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Munich is famous for its beer and bratwurst, not to mention Oktoberfest, the world’s largest festival. But there’s more to Munich, which consistently ranks as one of the world’s most livable cities. While Munich’s most iconic sites are located within the medieval city gates, it’s also worth taking time to explore the many beer gardens, which are surprisingly family friendly, or the numerous cycling and walking paths that make it such a green city. Not to mention the 100+ museums and galleries. Also be sure to indulge in the German afternoon tradition of Kaffee und Kuchen, coffee and cake!
Many tourists flock to Munich in late September/early October for Oktoberfest, but this is when hotel rates soar through the roof. Late spring or early fall are ideal times to go. You’ll avoid the summer crowds, get a lower rate on a hotel, and still experience all the city has to offer in warm weather.

Munich Airport is Germany’s second busiest airport. It’s a fair distance outside of Munich, so public transportation—either the S1 or the S8—is the recommended way to enter the city. A one-way ticket will cost you just over 10 euros.

Munich has an excellent public transportation system consisting of the U-Bahn, S-Bahn, trams, and buses. If you’re planning a day of sightseeing, purchase a day ticket for unlimited access. Alternatively, you can choose to walk or rent a bicycle (bike rentals are available at Hauptbahnhof, the main train station). Munich is a flat city, and cycling is a very popular mode of transportation.

Müncheners are very active, so go local by taking a walk or a bike ride along the Isar River and stopping for refreshment at one of the beer gardens en route. You’ll observe more of Munich and discover how the locals really live.
You won’t go hungry when you’re in Munich, as Bavarian food is very hearty, consisting of large portions of pork, sausage, and potatoes. Be sure to try a Weißwurstfrühstück (white sausage breakfast). It typically consists of white sausage, sweet mustard, and a pretzel, often served with a beer. Traditionally it was only eaten in the morning, but now you can eat it any time of day. Germany is famous for its breweries, and approximately half of them are located in Bavaria. Try a few Munich-based brews including Paulaner, the top-selling beer in Munich. You’ll also want to sample a variety of styles—like a Helles, a pale, malty, lightly hopped beer, or maybe a Weizenbock, a dark, slightly spicy beer.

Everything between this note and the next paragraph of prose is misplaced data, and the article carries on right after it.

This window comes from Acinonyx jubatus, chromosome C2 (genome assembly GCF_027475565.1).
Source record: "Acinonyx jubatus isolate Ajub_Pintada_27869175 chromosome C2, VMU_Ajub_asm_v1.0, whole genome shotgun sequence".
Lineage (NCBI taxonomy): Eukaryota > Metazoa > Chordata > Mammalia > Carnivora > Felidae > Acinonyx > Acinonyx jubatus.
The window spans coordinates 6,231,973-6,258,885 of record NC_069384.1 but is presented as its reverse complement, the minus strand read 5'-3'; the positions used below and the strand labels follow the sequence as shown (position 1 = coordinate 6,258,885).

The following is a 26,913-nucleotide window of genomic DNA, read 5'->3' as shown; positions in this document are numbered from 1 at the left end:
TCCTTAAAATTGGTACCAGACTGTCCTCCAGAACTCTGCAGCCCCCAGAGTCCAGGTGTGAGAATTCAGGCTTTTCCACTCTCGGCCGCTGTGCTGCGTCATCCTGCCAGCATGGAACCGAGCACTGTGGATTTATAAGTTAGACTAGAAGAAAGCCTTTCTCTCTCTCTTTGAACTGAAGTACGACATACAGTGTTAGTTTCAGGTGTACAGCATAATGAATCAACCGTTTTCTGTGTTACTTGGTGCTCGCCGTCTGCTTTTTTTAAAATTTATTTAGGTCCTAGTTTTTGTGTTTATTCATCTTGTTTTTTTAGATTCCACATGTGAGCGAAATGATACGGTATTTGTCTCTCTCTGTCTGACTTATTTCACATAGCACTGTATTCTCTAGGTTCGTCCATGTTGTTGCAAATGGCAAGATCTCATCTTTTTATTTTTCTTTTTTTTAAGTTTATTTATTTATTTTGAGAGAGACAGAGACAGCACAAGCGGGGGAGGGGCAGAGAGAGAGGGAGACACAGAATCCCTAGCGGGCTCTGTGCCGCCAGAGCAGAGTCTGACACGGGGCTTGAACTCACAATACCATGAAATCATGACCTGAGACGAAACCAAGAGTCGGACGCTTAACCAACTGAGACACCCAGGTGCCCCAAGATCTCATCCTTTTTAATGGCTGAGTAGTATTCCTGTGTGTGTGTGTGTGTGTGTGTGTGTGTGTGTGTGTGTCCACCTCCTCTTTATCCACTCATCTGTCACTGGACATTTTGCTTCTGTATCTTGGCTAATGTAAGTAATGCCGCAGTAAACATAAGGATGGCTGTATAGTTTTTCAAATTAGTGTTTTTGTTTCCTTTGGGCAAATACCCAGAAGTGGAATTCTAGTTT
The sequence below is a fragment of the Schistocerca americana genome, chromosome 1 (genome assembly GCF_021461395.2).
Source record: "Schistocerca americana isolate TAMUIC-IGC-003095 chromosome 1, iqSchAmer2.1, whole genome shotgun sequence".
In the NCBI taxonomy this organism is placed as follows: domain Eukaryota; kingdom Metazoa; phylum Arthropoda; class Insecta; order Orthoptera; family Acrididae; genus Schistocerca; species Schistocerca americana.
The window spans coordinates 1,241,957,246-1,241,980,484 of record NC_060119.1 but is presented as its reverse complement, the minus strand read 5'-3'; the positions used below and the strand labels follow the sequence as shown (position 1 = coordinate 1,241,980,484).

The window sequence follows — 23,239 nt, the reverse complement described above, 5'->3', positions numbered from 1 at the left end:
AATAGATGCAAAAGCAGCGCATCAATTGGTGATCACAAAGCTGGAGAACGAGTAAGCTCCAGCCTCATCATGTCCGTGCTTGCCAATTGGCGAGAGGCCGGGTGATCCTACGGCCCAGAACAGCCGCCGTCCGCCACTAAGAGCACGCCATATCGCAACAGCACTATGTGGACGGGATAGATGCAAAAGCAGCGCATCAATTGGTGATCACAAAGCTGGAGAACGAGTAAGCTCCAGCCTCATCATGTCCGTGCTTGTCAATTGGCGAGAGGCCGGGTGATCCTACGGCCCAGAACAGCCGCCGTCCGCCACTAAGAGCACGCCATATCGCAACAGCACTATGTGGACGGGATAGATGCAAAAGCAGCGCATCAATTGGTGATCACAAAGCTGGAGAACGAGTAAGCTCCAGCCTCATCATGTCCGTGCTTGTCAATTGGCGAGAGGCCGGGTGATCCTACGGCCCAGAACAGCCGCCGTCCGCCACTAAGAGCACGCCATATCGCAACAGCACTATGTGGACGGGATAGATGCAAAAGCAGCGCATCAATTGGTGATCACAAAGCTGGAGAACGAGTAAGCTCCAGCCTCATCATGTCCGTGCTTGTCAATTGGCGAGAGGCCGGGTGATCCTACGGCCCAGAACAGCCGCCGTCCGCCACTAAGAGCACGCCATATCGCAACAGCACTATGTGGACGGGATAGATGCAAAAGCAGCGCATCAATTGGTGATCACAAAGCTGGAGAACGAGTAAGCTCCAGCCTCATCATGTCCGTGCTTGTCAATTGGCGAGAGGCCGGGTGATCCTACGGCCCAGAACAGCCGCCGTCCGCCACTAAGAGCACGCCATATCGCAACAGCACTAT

Munich prides itself on both its traditions and its modernity. As a result, the city is often called the "Land of Laptops and Lederhosen." It’s not uncommon, especially during festivals, to see women walking around in dirndls and men wearing lederhosen. Unsurprisingly, beer has a long-standing tradition in Munich, so much so that Hirschgarten, Europe’s largest beer garden, is sometimes referred to as "Munich’s living room." Unlike other places in the world, though, families and beer do mix—and not in a bad way. Many beer gardens have playgrounds situated near tables so that the whole family can enjoy the outing. It’s not about overindulging but about enjoying time with friends and family over a leisurely beer or two.

Oktoberfest is the most famous festival in Munich, running 16 days from the middle of September to the first week in October each year. Lesser known but loved by locals is the Starbierfest (Strong Beer Festival), which runs during Lent. But go easy—this beer has around 7.5 percent alcohol content. Tollwood is a cultural and environmental festival of sorts running in both summer and winter. It features musical and theatrical performances along with multicultural food vendors. You don’t want to miss Fasching, Munich’s Carnival. It runs from January to March every year. Bring your finest dress, because there are over 800 fancy-dress balls held every year during this time!

When tipping in restaurants, locals will simply round up the bill, so if the bill comes to 28.60 euros, a Münchener would give the server 30 euros, or perhaps 31 if the service was really good. Servers' base wages are much higher here than in North America, so you can tip less. On escalators, you’ll want to stand on the right side. The left side is reserved for people in a hurry, walking upward, so keep the left side clear. German efficiency at its finest! As a word of caution, watch out for cyclists. Many streets have a bike lane between the walkway and the road. Cyclists move fast here, so you never want to cross a lane without first checking that the coast is clear. People say drivers are aggressive in Munich, but they have nothing on the cyclists!
Laurel Robbins Munich Local Expert

 

Laurel Robbins is an award-winning travel blogger at Monkeys and Mountains, cat-loving entrepreneur, speaker, and chief social media time optimizer at LaurelRobbins.com. When not traveling, you can usually find her on a mountain. Originally from Canada she now calls Munich, Germany home.